Is your Hoshizaki ice machine not functioning the way it should? Some ice machines may experience issues which may slow down the production of ice over time.
To help you figure out why your Hoshizaki ice machine might be slow to produce ice, we’ve consulted with Nestor Moscoso at B&G Refrigeration in Jacksonville, Florida. Nestor has worked on commercial refrigerators and ice machines for more than 50 years. He is a very experienced commercial refrigeration expert, and even taught at the Tulsa Welding School in Jacksonville.
- Ice machine takes longer than usual to drop ice
- Ice machine does not produce its rated amount of ice in 24 hours
Causes: Nestor says, “Slow ice production is usually linked to dirty water, electrical issues, or low refrigerant.”
Electrical issues can arise in a number of ways including sensor failures, and improper ice machine installation or configuration.
Nestor described how some ice machine owners may try to adjust settings on the control panel to accelerate or slow down the production of ice. However, the ice machine is usually not designed to operate optimally at these settings. As a result, parts may prematurely fail, or the ice machine may be operating at significantly reduced efficiency.
Nestor advises ice machine owners to NEVER move sensors, or adjust the settings on the ice machine’s control panel without the help of a trained professional.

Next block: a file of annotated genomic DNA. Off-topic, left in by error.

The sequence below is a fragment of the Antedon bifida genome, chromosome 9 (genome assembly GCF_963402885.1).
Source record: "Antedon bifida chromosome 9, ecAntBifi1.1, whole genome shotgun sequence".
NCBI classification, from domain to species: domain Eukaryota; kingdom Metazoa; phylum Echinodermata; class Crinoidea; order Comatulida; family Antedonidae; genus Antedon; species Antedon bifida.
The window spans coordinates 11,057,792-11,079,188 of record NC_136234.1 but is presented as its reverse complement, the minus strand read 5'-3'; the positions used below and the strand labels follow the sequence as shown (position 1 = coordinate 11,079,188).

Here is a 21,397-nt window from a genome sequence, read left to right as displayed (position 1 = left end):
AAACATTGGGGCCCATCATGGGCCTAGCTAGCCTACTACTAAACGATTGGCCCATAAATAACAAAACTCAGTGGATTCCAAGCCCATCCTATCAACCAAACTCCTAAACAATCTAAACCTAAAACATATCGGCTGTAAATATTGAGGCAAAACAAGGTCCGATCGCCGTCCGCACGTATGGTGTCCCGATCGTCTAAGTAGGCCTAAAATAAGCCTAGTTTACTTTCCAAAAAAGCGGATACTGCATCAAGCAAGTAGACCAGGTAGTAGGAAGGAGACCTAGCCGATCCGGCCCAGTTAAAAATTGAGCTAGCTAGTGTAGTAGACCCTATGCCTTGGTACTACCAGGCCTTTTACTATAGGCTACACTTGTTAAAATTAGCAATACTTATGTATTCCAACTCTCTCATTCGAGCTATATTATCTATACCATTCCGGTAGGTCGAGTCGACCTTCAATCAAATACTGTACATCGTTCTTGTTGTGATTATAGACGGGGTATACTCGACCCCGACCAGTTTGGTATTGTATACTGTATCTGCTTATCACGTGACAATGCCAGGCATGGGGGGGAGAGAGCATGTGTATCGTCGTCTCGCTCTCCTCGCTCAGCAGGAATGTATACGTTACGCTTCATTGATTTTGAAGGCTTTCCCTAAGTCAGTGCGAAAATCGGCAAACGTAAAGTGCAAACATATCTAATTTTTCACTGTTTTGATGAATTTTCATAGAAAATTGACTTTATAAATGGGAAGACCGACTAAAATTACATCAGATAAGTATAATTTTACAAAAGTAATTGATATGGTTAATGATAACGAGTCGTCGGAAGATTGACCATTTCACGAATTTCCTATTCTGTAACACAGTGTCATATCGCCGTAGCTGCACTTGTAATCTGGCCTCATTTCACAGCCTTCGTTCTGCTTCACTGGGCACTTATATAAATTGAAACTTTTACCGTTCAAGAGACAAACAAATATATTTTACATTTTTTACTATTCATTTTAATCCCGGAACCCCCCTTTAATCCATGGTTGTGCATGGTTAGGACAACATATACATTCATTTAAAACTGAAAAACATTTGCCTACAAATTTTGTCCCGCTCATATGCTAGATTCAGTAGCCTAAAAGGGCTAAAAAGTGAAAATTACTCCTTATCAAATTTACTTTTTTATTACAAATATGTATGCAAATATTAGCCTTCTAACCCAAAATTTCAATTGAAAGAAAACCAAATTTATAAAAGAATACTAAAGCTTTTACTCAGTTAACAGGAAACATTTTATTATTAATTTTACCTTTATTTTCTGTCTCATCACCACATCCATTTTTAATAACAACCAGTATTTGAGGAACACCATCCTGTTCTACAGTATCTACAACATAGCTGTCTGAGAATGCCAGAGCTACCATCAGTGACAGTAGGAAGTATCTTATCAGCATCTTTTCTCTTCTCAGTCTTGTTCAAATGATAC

Nestor said, “Sometimes restaurants become more popular, and more ice might be required on a day-to-day basis. The restaurant’s ice machine which produced a sufficient amount of ice initially may not be producing enough ice for the newly increased demand.”
“Instead of tampering with the ice machine, and forcing it to operate in a way it was not designed to, restaurant owners should consider upgrading to an ice machine with a greater daily production of ice. Choosing the right size ice machine for your exact needs is extremely important.”
Apart from electrical issues, Nestor said slow ice production may be resulting from a low level of refrigerant in the ice machine. Low refrigerant in the machine may be caused by a small leak, or by not filling the ice machine with the adequate amount of refrigerant.
Nestor said, “In trying to diagnose an issue, some ice machine owners may use their own gauges to measure the amount of refrigerant in an ice machine. However, up to one ounce of refrigerant in the ice machine may be lost every time the gauges are put on. This may put the ice machine in a condition of super heating or sub cooling which adversely affects ice production.”
Solutions: Nestor advises ice machine owners to enlist the help of a commercial refrigeration expert for any electrical or refrigerant issues which contribute to slow ice production.
Nestor says, “Ice machine owners may think they are saving money by doing adjustments or repairs themselves. More often than not however, I see ice machines encounter more problems when they are worked on by nonprofessionals. If the ice machine breaks, because it was not worked on by a professional, the ice machine owner typically loses more money than if he or she hired a professional in the first place.”